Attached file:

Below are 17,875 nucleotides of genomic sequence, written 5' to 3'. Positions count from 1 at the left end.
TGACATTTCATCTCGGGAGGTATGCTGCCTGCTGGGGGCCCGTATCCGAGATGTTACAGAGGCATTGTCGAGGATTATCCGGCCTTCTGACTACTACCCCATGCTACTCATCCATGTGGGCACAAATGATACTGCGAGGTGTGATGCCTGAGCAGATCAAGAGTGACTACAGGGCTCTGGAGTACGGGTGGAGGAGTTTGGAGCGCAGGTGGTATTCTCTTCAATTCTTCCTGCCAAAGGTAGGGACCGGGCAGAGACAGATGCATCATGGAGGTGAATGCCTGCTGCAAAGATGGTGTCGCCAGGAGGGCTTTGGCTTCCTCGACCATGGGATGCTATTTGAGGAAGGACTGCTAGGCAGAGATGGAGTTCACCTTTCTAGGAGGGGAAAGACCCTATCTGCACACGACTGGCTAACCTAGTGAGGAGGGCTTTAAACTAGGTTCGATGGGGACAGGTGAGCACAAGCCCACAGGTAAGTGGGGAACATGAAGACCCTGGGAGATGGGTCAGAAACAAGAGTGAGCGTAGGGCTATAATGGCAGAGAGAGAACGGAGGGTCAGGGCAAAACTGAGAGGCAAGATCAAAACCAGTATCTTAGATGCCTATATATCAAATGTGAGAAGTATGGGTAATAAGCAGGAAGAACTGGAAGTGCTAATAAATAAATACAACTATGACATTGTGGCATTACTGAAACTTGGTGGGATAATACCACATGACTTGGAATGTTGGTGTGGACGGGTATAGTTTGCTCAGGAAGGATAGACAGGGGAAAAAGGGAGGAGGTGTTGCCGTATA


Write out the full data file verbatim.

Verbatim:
Below are 17,875 nucleotides of genomic sequence, written 5' to 3'. Positions count from 1 at the left end.
TGACATTTCATCTCGGGAGGTATGCTGCCTGCTGGGGGCCCGTATCCGAGATGTTACAGAGGCATTGTCGAGGATTATCCGGCCTTCTGACTACTACCCCATGCTACTCATCCATGTGGGCACAAATGATACTGCGAGGTGTGATGCCTGAGCAGATCAAGAGTGACTACAGGGCTCTGGAGTACGGGTGGAGGAGTTTGGAGCGCAGGTGGTATTCTCTTCAATTCTTCCTGCCAAAGGTAGGGACCGGGCAGAGACAGATGCATCATGGAGGTGAATGCCTGCTGCAAAGATGGTGTCGCCAGGAGGGCTTTGGCTTCCTCGACCATGGGATGCTATTTGAGGAAGGACTGCTAGGCAGAGATGGAGTTCACCTTTCTAGGAGGGGAAAGACCCTATCTGCACACGACTGGCTAACCTAGTGAGGAGGGCTTTAAACTAGGTTCGATGGGGACAGGTGAGCACAAGCCCACAGGTAAGTGGGGAACATGAAGACCCTGGGAGATGGGTCAGAAACAAGAGTGAGCGTAGGGCTATAATGGCAGAGAGAGAACGGAGGGTCAGGGCAAAACTGAGAGGCAAGATCAAAACCAGTATCTTAGATGCCTATATATCAAATGTGAGAAGTATGGGTAATAAGCAGGAAGAACTGGAAGTGCTAATAAATAAATACAACTATGACATTGTGGCATTACTGAAACTTGGTGGGATAATACCACATGACTTGGAATGTTGGTGTGGACGGGTATAGTTTGCTCAGGAAGGATAGACAGGGGAAAAAGGGAGGAGGTGTTGCCGTATA